Events like this show the interconnection of safety for workers on the job and families in their homes. Unsafe workplaces are also likely to be the ones that reach out and harm people for miles around by polluting the air and water; companies that profit by endangering their workers are likely to be the ones that don’t worry too much about the air their neighbors breathe.
The song tells the story of a mill fire in which workers were killed because they were locked in. It’s a story that’s been lived out too many times—and, as Tim Eriksen and Riley Baugus noted while playing the song in a recent concert, though this song is historical, the practice of locking workers in is unfortunately not left far enough in the past. They pointed to the 1991 Hamlet chicken processing plant fire as an example, but in many more recent cases workers have reported being locked into other workplaces. Wal-Mart employees, for instance, were locked in overnight until very recently (assuming the store’s claims to have stopped the practice are truthful). They had one single fire door, but were forbidden to use it and in several cases, a needed trip to the hospital was delayed. And that fire door they were forbidden to use? Wal-Mart used to keep fire doors chained until an employee died because paramedics couldn’t get in.
And it’s a pretty safe bet that somewhere in America, there are still workers in a building where there’s no exit even in case of fire.
I came from a strong working class family. I joined a company that was family owned and treated its employees better than anyone else in town. So, you can imagine my surprise when, years later, I became a Transportation Security Administration Officer…an airport screener to the lay person. If private concerns treated their people well, imagine how much better the Federal Government would be.
I was wrong. The Federal Government is little more than a really, really big corporation that doesn’t want to go under, and crunches numbers instead of listening to people. In its vast size, TSA is top heavy without realizing that the left hand doesn’t know what the rights hand is doing. It’s simply too big to be efficient.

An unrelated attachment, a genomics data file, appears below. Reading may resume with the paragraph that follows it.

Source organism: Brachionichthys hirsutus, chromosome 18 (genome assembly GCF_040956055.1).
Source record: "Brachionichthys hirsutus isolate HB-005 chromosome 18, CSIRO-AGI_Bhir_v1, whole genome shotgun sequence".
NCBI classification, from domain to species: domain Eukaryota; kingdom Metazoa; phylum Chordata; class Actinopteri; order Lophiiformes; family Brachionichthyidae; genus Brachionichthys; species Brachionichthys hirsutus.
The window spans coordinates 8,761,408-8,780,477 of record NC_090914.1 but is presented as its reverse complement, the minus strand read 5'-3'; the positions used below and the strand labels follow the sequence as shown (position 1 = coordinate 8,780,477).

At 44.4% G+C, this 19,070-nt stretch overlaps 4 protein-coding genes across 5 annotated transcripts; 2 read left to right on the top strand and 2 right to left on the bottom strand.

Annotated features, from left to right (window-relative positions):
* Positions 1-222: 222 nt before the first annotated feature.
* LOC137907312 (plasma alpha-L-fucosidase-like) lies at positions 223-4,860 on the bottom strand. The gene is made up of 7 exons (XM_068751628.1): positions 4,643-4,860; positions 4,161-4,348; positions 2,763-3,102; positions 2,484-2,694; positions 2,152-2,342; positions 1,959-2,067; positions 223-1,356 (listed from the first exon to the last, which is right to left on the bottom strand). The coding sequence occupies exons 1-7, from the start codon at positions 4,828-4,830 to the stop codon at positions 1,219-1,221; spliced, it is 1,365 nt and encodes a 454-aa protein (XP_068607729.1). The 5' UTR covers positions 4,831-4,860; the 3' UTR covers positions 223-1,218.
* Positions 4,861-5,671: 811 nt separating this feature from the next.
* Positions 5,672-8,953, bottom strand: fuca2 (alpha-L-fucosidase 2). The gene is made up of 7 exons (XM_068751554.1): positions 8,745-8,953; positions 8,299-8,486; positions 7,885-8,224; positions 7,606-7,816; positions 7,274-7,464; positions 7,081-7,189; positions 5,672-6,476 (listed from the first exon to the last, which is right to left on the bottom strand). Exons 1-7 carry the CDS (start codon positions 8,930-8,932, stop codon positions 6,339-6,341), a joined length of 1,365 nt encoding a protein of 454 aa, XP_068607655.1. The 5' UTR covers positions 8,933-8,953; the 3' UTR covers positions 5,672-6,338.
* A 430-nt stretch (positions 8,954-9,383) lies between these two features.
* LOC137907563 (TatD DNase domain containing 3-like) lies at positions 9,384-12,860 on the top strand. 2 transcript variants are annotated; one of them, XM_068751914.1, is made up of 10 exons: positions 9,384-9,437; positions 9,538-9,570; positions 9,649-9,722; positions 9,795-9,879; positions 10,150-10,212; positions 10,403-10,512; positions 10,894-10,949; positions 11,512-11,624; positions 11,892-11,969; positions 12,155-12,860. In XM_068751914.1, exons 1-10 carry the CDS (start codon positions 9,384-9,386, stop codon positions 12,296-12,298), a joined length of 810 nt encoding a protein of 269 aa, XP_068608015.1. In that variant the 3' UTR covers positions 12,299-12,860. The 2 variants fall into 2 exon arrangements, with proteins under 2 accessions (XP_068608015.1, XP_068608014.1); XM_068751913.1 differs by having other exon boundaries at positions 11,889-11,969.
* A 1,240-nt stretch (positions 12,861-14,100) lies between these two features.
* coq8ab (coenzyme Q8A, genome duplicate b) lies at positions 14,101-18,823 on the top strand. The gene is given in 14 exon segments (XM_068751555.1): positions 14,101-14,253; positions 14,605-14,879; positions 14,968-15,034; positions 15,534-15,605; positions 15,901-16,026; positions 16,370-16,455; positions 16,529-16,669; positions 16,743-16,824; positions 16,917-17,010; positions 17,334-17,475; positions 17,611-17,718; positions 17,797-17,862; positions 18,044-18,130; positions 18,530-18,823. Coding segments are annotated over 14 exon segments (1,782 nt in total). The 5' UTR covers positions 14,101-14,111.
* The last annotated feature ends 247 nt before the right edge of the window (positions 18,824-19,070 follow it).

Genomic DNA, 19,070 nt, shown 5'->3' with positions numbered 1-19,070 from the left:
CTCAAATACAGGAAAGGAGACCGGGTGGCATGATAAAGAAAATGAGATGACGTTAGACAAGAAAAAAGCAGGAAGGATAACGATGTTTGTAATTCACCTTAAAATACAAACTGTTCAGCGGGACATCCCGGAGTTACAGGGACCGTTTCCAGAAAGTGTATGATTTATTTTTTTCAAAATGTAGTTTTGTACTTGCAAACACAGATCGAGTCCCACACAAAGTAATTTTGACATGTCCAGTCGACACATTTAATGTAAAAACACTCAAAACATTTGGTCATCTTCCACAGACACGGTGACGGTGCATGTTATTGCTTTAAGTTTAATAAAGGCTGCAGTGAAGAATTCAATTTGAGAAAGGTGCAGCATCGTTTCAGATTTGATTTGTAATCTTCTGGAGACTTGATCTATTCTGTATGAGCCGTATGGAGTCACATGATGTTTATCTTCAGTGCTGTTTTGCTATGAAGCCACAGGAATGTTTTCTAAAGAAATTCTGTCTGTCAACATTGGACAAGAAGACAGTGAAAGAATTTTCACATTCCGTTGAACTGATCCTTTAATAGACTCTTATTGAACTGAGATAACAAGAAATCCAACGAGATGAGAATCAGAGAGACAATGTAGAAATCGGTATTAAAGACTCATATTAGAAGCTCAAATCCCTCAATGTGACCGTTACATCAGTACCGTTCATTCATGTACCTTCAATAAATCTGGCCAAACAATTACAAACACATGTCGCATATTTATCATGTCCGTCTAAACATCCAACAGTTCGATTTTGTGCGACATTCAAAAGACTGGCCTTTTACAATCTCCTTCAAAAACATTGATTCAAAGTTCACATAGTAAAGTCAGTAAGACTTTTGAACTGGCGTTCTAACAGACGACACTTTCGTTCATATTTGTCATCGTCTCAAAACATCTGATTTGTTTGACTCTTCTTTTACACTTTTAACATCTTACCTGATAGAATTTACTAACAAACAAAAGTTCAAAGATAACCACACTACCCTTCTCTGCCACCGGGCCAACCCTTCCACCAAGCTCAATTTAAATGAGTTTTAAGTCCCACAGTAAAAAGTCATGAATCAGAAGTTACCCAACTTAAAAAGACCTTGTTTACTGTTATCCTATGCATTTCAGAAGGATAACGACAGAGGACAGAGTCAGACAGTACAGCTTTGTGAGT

So there are flaws, the biggest one being the lack of collective bargaining rights. Oh sure, we have a Union, but no contract. The official statement of the Government, I was told at orientation, is “we don’t acknowledge a union.” Now that the Union has helped Congress created bill H.R. 1881 demanding collective bargaining rights, everything has been stonewalled. Appointments, committees, votes…all on hold for now. And screeners are hanging in the lurch.
We accrue sick leave but are reprimanded when we use it. We are told we must follow Standard Operating Procedures (SOP), but because they are considered “security sensitive information”, there is no printed copy available for us to read. Instead, we’re allowed one hour a week to log onto government computers and request a disc to look at. When we violate the SOP we again are reprimanded. The SOP is so convoluted even our Supervisors are unclear about it.
Despite a sanctioned Safety Committee, we are the walking wounded. We get hurt lugging oversized baggage, we get bumped and trampled in a crowded airport checkpoint, and get worn down from having to follow protocol of carrying everything to an inspection table 30 feet away, searching the bag then rerunning it through the x-ray. Once, twice maybe. But dozens upon dozens of times a day and the body starts to rebel. Those injured are put on workers compensation and are placed in useless, humiliating places around the airport. Rather than rethink how the checkpoint is laid out, management tries to find newer ways to expedite the passenger lines.
My point is, there’s more to a good job than a good wage and good benefits. Employees must be treated with respect and listened to. When you feel that you’re a very small cog in a very big wheel, you lose your incentive to be your best. If employers don’t value their personnel, they’re missing out on a valuable asset that could so easily be realized.